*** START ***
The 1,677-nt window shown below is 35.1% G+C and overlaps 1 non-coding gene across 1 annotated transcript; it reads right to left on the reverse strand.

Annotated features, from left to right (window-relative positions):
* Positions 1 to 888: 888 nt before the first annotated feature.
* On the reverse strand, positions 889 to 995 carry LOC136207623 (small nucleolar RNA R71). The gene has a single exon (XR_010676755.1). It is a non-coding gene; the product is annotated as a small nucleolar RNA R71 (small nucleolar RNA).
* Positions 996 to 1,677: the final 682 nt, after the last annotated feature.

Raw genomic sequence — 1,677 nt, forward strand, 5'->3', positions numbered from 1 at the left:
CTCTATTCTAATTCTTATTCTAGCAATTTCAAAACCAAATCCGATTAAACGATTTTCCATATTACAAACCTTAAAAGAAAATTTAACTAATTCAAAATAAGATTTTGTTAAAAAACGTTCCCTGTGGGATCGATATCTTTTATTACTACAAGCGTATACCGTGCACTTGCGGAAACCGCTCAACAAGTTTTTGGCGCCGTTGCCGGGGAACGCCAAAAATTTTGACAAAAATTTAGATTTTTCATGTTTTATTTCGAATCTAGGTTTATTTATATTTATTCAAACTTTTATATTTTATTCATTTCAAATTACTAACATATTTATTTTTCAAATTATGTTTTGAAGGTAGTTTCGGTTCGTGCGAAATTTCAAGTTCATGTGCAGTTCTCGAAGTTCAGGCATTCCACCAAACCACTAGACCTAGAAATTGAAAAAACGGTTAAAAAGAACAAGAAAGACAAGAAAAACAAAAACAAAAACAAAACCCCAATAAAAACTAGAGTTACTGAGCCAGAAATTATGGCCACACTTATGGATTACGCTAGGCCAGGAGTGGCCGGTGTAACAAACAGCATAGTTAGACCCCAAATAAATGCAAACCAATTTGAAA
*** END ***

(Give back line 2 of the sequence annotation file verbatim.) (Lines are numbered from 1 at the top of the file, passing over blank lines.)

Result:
Annotated features, from left to right (window-relative positions):